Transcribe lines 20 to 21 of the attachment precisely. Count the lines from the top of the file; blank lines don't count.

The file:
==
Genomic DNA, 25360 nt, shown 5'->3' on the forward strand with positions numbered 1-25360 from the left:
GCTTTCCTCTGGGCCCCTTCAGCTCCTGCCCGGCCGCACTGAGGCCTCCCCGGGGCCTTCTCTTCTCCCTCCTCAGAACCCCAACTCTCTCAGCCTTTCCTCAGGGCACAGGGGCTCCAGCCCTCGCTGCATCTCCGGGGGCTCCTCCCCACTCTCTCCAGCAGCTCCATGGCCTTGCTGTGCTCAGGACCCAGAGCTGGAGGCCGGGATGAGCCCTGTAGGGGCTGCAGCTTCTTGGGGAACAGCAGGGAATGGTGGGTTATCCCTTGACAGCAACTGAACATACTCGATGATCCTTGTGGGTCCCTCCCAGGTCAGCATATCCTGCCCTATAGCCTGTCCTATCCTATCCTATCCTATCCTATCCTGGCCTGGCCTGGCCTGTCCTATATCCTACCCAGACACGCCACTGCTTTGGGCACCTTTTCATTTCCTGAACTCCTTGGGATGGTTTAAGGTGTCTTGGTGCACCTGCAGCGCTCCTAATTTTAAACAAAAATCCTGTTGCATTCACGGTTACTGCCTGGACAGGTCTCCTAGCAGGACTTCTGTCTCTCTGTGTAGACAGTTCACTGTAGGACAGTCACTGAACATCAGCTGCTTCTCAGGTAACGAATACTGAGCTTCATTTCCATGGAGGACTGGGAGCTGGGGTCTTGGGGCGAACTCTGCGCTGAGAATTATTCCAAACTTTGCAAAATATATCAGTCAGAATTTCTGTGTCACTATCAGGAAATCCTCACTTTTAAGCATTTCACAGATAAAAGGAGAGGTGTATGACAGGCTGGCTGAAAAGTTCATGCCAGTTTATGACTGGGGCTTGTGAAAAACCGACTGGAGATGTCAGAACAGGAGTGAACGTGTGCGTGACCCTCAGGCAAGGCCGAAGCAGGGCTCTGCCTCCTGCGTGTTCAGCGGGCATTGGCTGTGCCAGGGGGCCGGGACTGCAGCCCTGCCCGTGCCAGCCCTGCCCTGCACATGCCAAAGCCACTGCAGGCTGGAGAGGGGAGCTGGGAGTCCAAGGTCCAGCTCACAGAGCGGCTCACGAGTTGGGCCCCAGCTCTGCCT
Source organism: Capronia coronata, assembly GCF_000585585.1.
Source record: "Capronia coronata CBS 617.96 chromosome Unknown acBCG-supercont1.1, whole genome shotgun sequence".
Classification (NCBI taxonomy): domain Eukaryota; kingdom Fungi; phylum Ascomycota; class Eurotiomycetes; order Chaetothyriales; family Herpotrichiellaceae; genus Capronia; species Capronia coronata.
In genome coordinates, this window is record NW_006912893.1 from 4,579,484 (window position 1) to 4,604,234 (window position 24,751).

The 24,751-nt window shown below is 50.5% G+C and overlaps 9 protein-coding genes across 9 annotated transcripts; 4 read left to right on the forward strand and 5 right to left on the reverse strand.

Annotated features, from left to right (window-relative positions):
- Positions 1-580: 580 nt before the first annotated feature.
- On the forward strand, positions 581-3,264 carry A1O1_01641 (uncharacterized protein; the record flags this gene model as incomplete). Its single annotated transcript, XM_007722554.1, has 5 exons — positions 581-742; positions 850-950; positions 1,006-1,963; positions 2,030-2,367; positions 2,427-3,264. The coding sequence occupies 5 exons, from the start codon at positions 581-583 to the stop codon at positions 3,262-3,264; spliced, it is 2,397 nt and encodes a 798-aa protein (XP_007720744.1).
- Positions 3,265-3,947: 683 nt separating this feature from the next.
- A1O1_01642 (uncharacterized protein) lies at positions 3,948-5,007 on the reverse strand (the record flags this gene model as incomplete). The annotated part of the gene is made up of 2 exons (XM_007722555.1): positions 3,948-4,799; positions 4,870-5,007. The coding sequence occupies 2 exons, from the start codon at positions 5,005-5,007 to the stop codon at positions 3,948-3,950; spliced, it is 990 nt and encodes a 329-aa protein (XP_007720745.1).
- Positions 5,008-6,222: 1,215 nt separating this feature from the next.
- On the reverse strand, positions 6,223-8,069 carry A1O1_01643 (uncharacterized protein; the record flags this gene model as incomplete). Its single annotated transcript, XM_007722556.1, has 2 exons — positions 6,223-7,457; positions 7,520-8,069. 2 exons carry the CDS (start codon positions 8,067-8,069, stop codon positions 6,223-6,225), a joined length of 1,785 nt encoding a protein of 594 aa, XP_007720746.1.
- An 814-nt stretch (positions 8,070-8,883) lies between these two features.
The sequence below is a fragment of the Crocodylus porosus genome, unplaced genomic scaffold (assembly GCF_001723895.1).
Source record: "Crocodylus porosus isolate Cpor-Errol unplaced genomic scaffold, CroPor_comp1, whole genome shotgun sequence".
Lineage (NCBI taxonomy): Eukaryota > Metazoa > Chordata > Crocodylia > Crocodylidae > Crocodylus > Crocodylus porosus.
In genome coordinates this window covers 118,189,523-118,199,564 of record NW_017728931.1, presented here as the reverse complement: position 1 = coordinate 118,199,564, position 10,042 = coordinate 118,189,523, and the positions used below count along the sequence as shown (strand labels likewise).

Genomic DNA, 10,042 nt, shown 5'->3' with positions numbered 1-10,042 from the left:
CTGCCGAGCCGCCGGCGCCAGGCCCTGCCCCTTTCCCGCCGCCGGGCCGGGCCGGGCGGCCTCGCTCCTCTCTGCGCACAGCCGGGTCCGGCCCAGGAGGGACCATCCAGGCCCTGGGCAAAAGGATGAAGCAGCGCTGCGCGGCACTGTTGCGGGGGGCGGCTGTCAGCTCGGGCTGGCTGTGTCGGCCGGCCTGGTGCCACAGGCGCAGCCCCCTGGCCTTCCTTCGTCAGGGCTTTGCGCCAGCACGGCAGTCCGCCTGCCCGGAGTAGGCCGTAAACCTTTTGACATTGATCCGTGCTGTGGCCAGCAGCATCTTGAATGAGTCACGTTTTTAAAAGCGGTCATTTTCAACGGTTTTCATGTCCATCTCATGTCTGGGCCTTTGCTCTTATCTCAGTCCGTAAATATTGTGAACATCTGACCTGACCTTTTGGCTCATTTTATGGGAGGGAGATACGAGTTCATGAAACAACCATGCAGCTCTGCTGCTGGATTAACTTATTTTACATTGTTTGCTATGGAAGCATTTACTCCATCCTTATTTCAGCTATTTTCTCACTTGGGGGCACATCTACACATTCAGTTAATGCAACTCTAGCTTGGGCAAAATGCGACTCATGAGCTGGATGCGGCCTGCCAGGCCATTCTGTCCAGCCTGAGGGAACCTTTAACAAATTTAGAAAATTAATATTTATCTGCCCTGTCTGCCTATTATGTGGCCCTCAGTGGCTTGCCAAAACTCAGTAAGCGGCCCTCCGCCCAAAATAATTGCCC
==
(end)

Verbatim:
Genomic DNA, 10,042 nt, shown 5'->3' with positions numbered 1-10,042 from the left:
CTGCCGAGCCGCCGGCGCCAGGCCCTGCCCCTTTCCCGCCGCCGGGCCGGGCCGGGCGGCCTCGCTCCTCTCTGCGCACAGCCGGGTCCGGCCCAGGAGGGACCATCCAGGCCCTGGGCAAAAGGATGAAGCAGCGCTGCGCGGCACTGTTGCGGGGGGCGGCTGTCAGCTCGGGCTGGCTGTGTCGGCCGGCCTGGTGCCACAGGCGCAGCCCCCTGGCCTTCCTTCGTCAGGGCTTTGCGCCAGCACGGCAGTCCGCCTGCCCGGAGTAGGCCGTAAACCTTTTGACATTGATCCGTGCTGTGGCCAGCAGCATCTTGAATGAGTCACGTTTTTAAAAGCGGTCATTTTCAACGGTTTTCATGTCCATCTCATGTCTGGGCCTTTGCTCTTATCTCAGTCCGTAAATATTGTGAACATCTGACCTGACCTTTTGGCTCATTTTATGGGAGGGAGATACGAGTTCATGAAACAACCATGCAGCTCTGCTGCTGGATTAACTTATTTTACATTGTTTGCTATGGAAGCATTTACTCCATCCTTATTTCAGCTATTTTCTCACTTGGGGGCACATCTACACATTCAGTTAATGCAACTCTAGCTTGGGCAAAATGCGACTCATGAGCTGGATGCGGCCTGCCAGGCCATTCTGTCCAGCCTGAGGGAACCTTTAACAAATTTAGAAAATTAATATTTATCTGCCCTGTCTGCCTATTATGTGGCCCTCAGTGGCTTGCCAAAACTCAGTAAGCGGCCCTCCGCCCAAAATAATTGCCC